The Fed’s Last “Emergency Meeting” Resulted in a Rate Hike

Fed Chairman Jerome Powell

Stocks plummeted this afternoon as investors digested the odds of an accelerated rate hike schedule. Yesterday, the market learned that inflation rose faster than expected in January. Last month’s Consumer Price Index (CPI) rose 7.5% year-over-year, beating the consensus estimate of +7.2% with ease.

Bulls were able to handle the “red hot” inflation reading until the afternoon when St. Louis Fed President Jim Bullard said that the Fed would raise rates by 100 basis points by July 1st. This was a far more hawkish outlook than the Treasury markets expected, and commodity trading advisors quickly priced this in.

“[A 100 bps hike] not out of the realm of possibility,” said David Spika, GuideStone Capital Management president.

“The Fed realizes they have to start moving. […] Consumers are getting killed with this inflation. The Fed has to move and has to move quickly if they want to rein this in.”

He continued adding:

“If you go back even to the end of the financial crisis, monetary policy has been the key factor in driving returns and really providing that ‘Fed put’ that really allowed investors to come in and buy the dip. Those days are behind us —particularly with the inflation we’re seeing now — and the market does not like this. It’s like a kid that has never been told ‘no,’ that is now being told no and is throwing a temper tantrum. This will continue.”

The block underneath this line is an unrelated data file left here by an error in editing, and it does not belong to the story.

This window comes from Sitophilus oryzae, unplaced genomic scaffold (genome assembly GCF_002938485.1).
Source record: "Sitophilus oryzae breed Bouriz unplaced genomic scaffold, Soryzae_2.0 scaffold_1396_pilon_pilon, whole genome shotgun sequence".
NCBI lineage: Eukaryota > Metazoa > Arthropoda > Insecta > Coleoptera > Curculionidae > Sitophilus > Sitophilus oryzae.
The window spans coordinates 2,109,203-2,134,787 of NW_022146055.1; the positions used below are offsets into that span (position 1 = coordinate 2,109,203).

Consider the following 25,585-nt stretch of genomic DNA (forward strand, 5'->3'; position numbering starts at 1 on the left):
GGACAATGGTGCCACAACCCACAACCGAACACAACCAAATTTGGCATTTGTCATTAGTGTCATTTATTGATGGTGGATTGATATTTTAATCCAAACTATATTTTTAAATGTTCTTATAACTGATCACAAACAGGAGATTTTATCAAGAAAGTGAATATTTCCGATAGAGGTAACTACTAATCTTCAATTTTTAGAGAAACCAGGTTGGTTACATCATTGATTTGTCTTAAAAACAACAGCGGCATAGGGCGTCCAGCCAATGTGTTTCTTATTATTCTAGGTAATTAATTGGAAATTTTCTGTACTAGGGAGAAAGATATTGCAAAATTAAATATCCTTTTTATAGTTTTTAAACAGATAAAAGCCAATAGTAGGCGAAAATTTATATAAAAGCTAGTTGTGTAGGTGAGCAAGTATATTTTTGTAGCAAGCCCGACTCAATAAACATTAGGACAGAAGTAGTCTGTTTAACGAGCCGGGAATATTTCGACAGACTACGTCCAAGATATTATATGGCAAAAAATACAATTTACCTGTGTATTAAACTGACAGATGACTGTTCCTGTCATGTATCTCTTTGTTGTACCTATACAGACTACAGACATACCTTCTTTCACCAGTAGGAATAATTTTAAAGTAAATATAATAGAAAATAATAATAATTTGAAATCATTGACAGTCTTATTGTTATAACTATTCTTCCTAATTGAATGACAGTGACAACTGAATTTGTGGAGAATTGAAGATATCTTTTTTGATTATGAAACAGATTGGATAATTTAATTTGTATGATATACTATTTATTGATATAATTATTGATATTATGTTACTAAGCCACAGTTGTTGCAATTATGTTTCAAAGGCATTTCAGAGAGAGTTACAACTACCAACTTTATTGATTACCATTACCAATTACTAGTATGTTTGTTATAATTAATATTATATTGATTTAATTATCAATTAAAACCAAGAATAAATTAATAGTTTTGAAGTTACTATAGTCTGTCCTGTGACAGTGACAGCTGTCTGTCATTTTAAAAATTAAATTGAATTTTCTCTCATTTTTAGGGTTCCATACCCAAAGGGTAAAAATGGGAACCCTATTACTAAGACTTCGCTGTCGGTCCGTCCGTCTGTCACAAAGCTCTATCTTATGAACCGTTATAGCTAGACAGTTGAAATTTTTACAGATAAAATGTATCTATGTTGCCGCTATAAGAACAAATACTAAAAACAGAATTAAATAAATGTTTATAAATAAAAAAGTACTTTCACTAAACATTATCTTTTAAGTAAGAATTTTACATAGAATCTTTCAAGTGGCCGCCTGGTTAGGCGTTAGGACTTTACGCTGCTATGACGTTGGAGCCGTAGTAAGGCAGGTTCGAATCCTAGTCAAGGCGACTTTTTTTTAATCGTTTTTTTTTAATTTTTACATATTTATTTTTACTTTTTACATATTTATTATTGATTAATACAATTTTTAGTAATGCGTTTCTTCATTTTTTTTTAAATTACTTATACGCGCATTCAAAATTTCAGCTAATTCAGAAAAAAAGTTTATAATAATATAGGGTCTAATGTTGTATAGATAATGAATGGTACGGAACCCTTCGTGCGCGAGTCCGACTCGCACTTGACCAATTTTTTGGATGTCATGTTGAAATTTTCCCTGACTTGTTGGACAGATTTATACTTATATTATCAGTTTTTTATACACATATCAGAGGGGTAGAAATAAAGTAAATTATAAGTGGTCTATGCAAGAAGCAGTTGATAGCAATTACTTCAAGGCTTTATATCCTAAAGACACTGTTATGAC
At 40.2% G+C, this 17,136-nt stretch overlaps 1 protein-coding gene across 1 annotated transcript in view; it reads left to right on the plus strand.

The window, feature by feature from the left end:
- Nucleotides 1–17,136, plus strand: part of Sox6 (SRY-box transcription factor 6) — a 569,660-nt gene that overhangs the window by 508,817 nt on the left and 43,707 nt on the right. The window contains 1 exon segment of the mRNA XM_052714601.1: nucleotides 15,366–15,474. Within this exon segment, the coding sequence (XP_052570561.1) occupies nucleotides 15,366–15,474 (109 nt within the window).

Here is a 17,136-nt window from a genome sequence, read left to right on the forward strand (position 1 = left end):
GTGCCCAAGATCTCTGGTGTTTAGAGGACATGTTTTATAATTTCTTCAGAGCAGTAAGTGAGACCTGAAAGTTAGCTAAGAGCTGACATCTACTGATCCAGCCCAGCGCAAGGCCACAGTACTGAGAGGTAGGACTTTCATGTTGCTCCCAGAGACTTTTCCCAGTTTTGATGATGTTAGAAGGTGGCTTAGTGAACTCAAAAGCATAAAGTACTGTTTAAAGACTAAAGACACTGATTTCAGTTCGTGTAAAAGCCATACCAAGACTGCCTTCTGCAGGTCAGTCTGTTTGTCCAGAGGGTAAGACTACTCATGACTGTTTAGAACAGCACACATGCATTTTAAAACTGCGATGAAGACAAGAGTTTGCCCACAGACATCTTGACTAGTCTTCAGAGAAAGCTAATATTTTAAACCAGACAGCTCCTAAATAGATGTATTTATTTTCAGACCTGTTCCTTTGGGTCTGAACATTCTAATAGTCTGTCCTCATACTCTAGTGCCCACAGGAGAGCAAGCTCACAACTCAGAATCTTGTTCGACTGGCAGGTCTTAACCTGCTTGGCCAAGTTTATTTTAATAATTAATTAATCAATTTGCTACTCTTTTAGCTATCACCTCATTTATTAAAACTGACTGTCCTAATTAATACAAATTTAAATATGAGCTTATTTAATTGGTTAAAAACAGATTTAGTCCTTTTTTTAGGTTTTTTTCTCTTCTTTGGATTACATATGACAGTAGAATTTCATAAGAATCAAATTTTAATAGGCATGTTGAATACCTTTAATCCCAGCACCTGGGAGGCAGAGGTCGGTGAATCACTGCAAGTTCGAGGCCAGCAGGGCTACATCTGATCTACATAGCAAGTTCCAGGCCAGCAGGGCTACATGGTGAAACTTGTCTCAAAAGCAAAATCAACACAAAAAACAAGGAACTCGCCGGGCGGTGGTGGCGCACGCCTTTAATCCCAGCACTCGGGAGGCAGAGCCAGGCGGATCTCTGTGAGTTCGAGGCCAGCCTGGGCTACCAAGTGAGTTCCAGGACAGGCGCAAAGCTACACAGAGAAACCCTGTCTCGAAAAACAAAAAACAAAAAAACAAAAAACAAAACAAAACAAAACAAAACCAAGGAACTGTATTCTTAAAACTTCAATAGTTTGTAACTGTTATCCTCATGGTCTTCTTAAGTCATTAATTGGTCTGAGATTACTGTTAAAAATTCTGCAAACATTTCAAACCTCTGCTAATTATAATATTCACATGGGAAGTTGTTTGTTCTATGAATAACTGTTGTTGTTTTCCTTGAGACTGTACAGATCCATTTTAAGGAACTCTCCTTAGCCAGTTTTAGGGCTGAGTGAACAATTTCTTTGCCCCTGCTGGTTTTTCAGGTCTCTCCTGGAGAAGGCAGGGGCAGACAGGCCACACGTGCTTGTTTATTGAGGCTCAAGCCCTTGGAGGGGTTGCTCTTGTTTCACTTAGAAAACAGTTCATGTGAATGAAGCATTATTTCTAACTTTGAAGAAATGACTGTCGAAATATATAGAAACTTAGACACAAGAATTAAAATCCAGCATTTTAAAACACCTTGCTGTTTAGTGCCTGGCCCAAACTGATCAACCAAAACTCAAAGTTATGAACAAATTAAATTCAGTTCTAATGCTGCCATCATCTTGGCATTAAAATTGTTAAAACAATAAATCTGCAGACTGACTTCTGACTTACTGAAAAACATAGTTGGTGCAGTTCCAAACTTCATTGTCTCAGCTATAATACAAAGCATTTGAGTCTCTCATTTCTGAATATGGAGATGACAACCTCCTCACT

Yields surged as a result and continued to climb this morning. The 10-year Treasury yield is now above 2.00% for the first time since mid-2019. Stocks plunged in response to yesterday’s yield shock. Today, the major indexes quickly fell again.

“Markets are a tiny bit more relaxed than Thurs, but investors are still on edge. Cold water is being poured on the off-meeting and 50bp 3/16 hike chatter from [Thursday] […] but equities are still becoming acclimated to an environment where stimulus withdrawal is going to be the defining theme for a long time,” wrote Vital Knowledge’s Adam Crisafulli in a note to clients.

Now, Wall Street expects a 50 basis point rate hike in the Fed’s March meeting. And within the last few hours, the Fed called for an unscheduled “expedited, closed” meeting on Monday at 11:30 am EST.

The Fed claims the goal of the Monday meeting is to “review and [determine] […] the advance and discount rates to be charged by the Federal Reserve Banks.”

The last time the Fed held a meeting like this was back in late November 2015. The stated goal at the time was exactly the same as this Monday’s meeting, word for word.

Rates were then raised for the first time since 2006 a few weeks later. Then, in late 2016, the Fed began to slowly bring the federal funds rate higher on a more regular schedule until late 2018, when it hit 2.50% and all hell broke loose. The market crashed and Fed Chairman Jerome Powell lowered rates soon after.

This time around, though, inflation is at a 40-year high and Powell needs to act fast if he’s going to bring it meaningfully lower by year’s end. With the Fed set to raise rates in March, a similar situation may play out regardless.


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